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Death Penalty Judge: 'Let's Stop The Charade'


Judge McCartin, thanks for being with us.

SIMON: Surely.

SIMON: And may I ask, of the 10 men you sentenced to death, how many were executed?

SIMON: Zero. The 10 were guilty of horrifying crimes - by their peers - and in the jurors' view as well as mine, they deserved to die at the hands of the state. However, as of today, one has died of natural causes in prison. None has been executed.

SIMON: I mean, I have read up on one of your cases, which is quite famous. This is Rodney James Alcala.

SIMON: Yes, sir.

SIMON: And he was convicted of kidnapping and killing a 12-year-old girl, Robin Samsoe - let's not forget her name - in 1979.

SIMON: Correct.

SIMON: And I guess, just last year, he was sentenced for killing four other young women, too. According to what we've read, Mr. Alcala has had 30 appeals in 32 years.

SIMON: Correct.

SIMON: But I mean, that's - the system does that to try and make certain that they don't execute an innocent man, doesn't it?

SIMON: Well, that is the fallacy of the argument, but I assume that's correct. But it gets ridiculous when you carry it to the ultimate. And what's supposed to make the victim feel better actually just drives the process out, and the victim never gets any completion of the system.

SIMON: Yeah.

SIMON: It just keeps going on, and they're the ones that suffer.

SIMON: A lot of people have the impression that it must be cheaper to execute someone than it is to keep them in prison for life. But guess that's not true.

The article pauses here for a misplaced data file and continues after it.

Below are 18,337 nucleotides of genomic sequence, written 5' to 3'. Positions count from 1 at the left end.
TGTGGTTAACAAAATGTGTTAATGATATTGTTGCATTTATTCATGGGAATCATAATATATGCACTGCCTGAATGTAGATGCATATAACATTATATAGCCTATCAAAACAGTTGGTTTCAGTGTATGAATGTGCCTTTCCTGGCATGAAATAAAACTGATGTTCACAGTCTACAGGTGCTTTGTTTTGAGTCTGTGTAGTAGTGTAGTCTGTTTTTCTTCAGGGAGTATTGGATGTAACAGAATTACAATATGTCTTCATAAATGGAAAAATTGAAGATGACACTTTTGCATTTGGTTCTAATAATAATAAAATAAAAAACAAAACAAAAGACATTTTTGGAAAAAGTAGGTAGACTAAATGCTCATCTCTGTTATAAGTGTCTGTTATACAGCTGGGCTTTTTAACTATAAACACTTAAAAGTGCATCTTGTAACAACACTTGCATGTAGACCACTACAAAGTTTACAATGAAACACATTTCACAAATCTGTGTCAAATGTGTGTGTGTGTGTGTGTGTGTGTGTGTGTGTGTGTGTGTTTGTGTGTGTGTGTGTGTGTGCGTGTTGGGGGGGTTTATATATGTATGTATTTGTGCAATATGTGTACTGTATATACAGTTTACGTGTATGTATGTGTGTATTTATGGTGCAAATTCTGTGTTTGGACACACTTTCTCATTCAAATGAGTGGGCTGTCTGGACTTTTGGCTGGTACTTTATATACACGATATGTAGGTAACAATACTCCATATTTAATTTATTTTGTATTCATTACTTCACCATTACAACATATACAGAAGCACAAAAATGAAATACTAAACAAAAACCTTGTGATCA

SIMON: That is 100 percent false. By the time you get to paying the attorneys and going through all that, it's a complete fallacy. And there's been a lot of studies by commissions and so forth, to show that it is much cheaper to keep the individuals alive and in prison.

SIMON: Mm-hmm. Judge McCartin, what do you - what might you say to families who lost a loved one to an act of murder who might say look, life in prison is still life...

SIMON: Correct.

SIMON: ...and this person has been convicted, deprived our loved one of a life...

SIMON: Correct.

SIMON: ...and we still believe in the death penalty.

SIMON: Correct.

SIMON: What would you say to them when you ask for, essentially, commuting all the sentences of people on death row?

SIMON: That the chances of the individual being executed on death row are zero and none.

SIMON: And that it's best for them to know that that person is locked up, and to get on with their lives?

SIMON: Yeah. And put it behind them. It's the only way to go. That's all you can say.

SIMON: You're retired now, right, Your Honor?

SIMON: Yes, sir.

SIMON: Your views have changed over the years - or even since your retirement?

SIMON: Yes. Definitely. Definitely. I've done a 180, so to speak, but just maybe become more educated...


SIMON: ...when I'm retired, and I see the system a little bit differently.

SIMON: Your Honor, thank you so much for your time.

SIMON: Thank you, sir. Transcript provided by NPR, Copyright NPR.